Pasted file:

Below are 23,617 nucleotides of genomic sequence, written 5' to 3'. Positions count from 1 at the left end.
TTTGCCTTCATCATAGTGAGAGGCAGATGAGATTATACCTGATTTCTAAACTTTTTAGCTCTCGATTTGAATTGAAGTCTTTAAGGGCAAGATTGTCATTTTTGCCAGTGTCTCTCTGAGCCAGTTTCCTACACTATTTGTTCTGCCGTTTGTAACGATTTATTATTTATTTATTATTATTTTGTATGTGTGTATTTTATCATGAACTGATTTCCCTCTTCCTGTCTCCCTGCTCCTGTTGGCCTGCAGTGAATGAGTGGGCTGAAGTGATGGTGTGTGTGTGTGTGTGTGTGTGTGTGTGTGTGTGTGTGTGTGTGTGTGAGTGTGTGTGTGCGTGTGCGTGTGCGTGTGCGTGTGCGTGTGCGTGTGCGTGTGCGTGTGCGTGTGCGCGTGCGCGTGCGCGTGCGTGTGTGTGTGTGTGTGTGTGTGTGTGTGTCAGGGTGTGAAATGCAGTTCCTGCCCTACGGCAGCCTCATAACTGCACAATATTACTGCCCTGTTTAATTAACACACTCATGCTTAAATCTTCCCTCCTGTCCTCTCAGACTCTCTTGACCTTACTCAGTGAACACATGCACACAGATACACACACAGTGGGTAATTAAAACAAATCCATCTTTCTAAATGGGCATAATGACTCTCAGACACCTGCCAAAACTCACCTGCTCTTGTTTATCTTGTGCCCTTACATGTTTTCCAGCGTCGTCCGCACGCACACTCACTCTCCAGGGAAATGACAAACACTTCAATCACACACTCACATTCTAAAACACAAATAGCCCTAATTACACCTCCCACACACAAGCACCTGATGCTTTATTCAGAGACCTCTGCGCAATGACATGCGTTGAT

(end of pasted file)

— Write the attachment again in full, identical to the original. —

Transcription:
Below are 23,617 nucleotides of genomic sequence, written 5' to 3'. Positions count from 1 at the left end.
TTTGCCTTCATCATAGTGAGAGGCAGATGAGATTATACCTGATTTCTAAACTTTTTAGCTCTCGATTTGAATTGAAGTCTTTAAGGGCAAGATTGTCATTTTTGCCAGTGTCTCTCTGAGCCAGTTTCCTACACTATTTGTTCTGCCGTTTGTAACGATTTATTATTTATTTATTATTATTTTGTATGTGTGTATTTTATCATGAACTGATTTCCCTCTTCCTGTCTCCCTGCTCCTGTTGGCCTGCAGTGAATGAGTGGGCTGAAGTGATGGTGTGTGTGTGTGTGTGTGTGTGTGTGTGTGTGTGTGTGTGTGTGTGTGAGTGTGTGTGTGCGTGTGCGTGTGCGTGTGCGTGTGCGTGTGCGTGTGCGTGTGCGTGTGCGTGTGCGCGTGCGCGTGCGCGTGCGTGTGTGTGTGTGTGTGTGTGTGTGTGTGTCAGGGTGTGAAATGCAGTTCCTGCCCTACGGCAGCCTCATAACTGCACAATATTACTGCCCTGTTTAATTAACACACTCATGCTTAAATCTTCCCTCCTGTCCTCTCAGACTCTCTTGACCTTACTCAGTGAACACATGCACACAGATACACACACAGTGGGTAATTAAAACAAATCCATCTTTCTAAATGGGCATAATGACTCTCAGACACCTGCCAAAACTCACCTGCTCTTGTTTATCTTGTGCCCTTACATGTTTTCCAGCGTCGTCCGCACGCACACTCACTCTCCAGGGAAATGACAAACACTTCAATCACACACTCACATTCTAAAACACAAATAGCCCTAATTACACCTCCCACACACAAGCACCTGATGCTTTATTCAGAGACCTCTGCGCAATGACATGCGTTGAT